THE QUIET town of Shepparton, Victoria, is abuzz with reports of a crop of supercars parked up outside bakeries and pie shops, as the PCOTY 2017 crew assembles for its first sortie around the test loop at the Driver Education Centre of Australia, or DECA.
The short (1.4km and eight corners) but tricky road loop within the licence testing facility is a great way to blow out the cobwebs and get a first taste of the field before heading out into the wilds of Victoria, and this year itís an awesome collection.
A long Ė 600m Ė very fast straight combines with bumpy corner apexes and a tricky sequence of off-camber elevations that dares you to push a little harder to give an insight of the characters of our 12 contenders. Itís also key not to damage, mark, spin or otherwise sully the 12-strong field of top-grade machines. Ahem. Yes.
ďHey! Why is the Merc so muddy?Ē asks dep ed Scott Newman. ďDid someone bin it?Ē
Well, hmm. Yes, maybe I know someone who dropped it off the hairpin at the top of the course, into the very, very soft undergrowth. They may have had to give the twin-turbo V8 a bit of gas to get it out of the undergrowth, spraying the side of the car with mud. Dunno, though. Shouldnít go around naming names.
That so-called incident (Iíve had worse loses in the Coles supermarket) actually shows DECAís hidden side as a short loop that gives the judges a quick hint of whatís to come, as well as a chance to get into, start and engage drive in the damn things.
If ever the industry got together and joined forces on a common way to start a car, Iíd be there with a placard urging them on.
Missing in the early action are the big guns, as corporate red tape requirements kept Editor Dylan on the phone for most of the day chasing the Ferrari's and Lamboís paperwork. The Nissan GT-R was, well, just missing, but it eventually joined the fray.
Most entertaining around the short loop?
Not the Lamborghini or the Fezza; too broad, too unfamiliar and too rear-drive for this little duck right off the bat. No, itís the midfielders like the Ford Focus RS and the BMW M2 Pure that stick their heads above the parapet and raise a few eyebrows.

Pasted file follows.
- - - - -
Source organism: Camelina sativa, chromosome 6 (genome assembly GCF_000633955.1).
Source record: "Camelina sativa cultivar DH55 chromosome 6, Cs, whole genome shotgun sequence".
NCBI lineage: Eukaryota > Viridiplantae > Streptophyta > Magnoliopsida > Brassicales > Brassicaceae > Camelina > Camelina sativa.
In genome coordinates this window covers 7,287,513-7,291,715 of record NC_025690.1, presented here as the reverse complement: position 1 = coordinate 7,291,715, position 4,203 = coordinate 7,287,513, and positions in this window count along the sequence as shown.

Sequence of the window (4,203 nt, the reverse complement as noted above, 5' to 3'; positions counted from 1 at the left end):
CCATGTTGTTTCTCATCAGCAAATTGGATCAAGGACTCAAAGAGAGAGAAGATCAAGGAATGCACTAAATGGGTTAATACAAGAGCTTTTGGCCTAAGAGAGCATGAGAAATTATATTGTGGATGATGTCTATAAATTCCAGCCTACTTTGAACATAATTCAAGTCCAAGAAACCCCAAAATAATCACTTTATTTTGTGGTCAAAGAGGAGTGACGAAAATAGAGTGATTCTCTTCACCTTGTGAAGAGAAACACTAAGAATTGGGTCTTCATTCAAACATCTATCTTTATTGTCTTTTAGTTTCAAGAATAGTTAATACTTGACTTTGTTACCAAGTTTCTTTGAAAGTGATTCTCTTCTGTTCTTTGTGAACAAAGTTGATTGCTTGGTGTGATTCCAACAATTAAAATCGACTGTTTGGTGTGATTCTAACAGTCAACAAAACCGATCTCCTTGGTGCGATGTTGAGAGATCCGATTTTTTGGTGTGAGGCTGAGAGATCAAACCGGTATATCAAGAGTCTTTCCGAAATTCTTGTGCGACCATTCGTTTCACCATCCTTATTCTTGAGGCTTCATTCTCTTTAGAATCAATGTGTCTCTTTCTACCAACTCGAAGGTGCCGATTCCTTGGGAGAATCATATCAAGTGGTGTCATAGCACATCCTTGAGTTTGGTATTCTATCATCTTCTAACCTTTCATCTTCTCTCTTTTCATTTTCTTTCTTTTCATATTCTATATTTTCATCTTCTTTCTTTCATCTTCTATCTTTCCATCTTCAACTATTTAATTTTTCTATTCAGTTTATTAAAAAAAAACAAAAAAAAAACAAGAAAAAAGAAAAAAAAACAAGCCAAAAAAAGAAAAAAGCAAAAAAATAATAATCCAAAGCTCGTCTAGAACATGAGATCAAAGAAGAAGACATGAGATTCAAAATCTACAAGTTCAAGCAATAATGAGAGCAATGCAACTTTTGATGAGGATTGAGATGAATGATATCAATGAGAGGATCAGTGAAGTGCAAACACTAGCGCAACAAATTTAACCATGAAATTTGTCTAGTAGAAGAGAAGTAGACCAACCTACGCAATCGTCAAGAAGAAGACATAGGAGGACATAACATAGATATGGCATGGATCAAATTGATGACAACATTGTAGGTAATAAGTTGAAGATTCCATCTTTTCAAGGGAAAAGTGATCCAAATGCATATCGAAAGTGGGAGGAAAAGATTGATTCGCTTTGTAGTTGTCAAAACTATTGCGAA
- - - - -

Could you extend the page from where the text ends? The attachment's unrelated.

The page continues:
Engaging, entertaining and plenty quick right out of the box, itís the more affordable end of town that leaves the DECA in convoy (and gets lost in two kilometres flat) at top of most judgeís minds. Ė TR
At track speeds, you could argue that the GS F lacks that last little blob of involvement, but road velocities never really see that surface to any degree.
The paddles work brilliantly and the automatic tranny obeys them like it should Ė hereís the Q-ship youíve been waiting for.
AMGís embiggened C-Class cars have always been great companions on a road trip, provided you could handle the sharp-ish ride. In that regard the C63 S Coupe is no different and it remains that the ride quality can seem at odds with the three-pointed starís more traditional attributes. But look beyond that and you soon find a car that is utterly brilliant at covering kays.
The engine Ė now a twin-turbocharged V8 Ė might not swell up and explode like the old atmo 6.2, but to criticise it for having bulk torque everywhere instead is to sound churlish to us. And the even better news is that the active exhaust on the C63 S can still be activated whenever the driver likes, leading to some distinctly anti-social blurts and bangs. And thatís just in the motel car-park warming it up for the off. Everybody in Wangaratta must have heard the C63 S idling... Interesting, because we were staying in Benalla.
Meanwhile, trundling around to the shops for breakfast, negotiating servo driveways and parking in typically mean little motel car-spaces is where a lot of supercars have come unstuck over the years at PCOTY.
Itís these seemingly little chores that will sometimes see a big-hitter unravel as it leaves half its chin spoiler on the ground or knocks over a pot-plant because you canít see out of half-a-million-bucks-worth of exotica.
Of course, there is one supercar that has never had that sort of criticism levelled at it, and thatís the Porsche 911 and all its derivatives. Including this one. The Turbo S is the supercar that makes you question why you canít change lanes safely in some other supercars. Itís the one that forces you to wonder